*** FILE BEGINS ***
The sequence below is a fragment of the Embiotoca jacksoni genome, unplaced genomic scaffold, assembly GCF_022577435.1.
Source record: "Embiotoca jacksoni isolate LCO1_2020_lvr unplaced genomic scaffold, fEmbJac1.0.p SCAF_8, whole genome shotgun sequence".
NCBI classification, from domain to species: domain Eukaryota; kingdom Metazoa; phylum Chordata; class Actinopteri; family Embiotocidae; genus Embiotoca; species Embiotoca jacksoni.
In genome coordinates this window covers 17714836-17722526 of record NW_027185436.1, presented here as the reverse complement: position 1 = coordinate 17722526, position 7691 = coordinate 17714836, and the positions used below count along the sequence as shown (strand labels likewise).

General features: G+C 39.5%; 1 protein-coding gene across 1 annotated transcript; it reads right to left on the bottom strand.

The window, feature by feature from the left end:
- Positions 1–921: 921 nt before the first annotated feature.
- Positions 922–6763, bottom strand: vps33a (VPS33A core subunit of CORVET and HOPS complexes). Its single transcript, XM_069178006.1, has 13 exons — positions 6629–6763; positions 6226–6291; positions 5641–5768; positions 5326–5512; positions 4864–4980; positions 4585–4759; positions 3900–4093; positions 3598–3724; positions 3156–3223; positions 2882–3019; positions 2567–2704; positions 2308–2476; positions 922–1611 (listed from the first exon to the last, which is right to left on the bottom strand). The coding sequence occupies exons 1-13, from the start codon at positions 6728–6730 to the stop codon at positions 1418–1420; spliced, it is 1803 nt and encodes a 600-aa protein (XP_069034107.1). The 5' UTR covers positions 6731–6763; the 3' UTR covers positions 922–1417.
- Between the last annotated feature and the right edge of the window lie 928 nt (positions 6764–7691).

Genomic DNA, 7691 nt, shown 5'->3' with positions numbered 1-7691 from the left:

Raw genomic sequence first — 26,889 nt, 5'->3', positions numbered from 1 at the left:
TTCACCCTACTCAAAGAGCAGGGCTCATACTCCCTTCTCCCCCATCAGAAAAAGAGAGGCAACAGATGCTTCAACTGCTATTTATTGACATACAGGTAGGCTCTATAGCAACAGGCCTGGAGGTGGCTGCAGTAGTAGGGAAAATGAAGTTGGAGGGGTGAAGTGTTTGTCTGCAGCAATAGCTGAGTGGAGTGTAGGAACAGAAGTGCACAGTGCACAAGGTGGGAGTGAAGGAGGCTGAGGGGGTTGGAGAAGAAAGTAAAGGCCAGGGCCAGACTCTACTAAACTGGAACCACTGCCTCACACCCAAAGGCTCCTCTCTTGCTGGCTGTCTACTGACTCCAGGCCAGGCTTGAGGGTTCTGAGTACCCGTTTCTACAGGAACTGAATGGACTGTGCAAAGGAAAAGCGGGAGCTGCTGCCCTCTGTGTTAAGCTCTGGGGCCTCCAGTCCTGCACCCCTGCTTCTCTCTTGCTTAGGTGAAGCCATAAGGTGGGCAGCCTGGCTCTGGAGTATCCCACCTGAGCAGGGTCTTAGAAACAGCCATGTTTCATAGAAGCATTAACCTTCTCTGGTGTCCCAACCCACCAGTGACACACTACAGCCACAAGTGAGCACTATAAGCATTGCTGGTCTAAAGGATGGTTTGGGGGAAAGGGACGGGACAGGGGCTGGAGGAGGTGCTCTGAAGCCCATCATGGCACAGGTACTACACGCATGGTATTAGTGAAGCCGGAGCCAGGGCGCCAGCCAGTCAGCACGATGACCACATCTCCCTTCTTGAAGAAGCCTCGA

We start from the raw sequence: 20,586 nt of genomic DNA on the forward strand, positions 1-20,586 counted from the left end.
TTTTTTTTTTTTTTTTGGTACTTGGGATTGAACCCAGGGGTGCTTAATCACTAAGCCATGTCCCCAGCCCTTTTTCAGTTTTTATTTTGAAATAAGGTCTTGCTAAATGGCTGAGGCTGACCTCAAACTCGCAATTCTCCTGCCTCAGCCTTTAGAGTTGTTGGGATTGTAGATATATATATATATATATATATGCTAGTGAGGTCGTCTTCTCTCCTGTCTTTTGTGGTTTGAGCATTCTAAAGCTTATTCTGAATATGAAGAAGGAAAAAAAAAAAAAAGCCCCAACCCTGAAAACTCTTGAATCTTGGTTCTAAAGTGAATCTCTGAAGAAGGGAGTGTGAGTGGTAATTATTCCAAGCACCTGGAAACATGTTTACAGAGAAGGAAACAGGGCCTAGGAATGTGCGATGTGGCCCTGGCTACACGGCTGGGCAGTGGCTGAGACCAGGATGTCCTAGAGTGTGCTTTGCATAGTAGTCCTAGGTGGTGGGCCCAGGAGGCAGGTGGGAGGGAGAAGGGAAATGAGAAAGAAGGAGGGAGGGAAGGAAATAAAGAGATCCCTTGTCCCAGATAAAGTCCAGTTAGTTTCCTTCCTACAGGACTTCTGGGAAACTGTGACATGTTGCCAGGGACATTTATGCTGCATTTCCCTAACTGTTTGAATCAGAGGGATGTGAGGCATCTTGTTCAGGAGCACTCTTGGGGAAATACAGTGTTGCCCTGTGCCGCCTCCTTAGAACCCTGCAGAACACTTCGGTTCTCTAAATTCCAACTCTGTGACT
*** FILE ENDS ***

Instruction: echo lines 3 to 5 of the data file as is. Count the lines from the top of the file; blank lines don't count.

NCBI classification, from domain to species: domain Eukaryota; kingdom Metazoa; phylum Chordata; class Actinopteri; family Embiotocidae; genus Embiotoca; species Embiotoca jacksoni.
In genome coordinates this window covers 17714836-17722526 of record NW_027185436.1, presented here as the reverse complement: position 1 = coordinate 17722526, position 7691 = coordinate 17714836, and the positions used below count along the sequence as shown (strand labels likewise).

General features: G+C 39.5%; 1 protein-coding gene across 1 annotated transcript; it reads right to left on the bottom strand.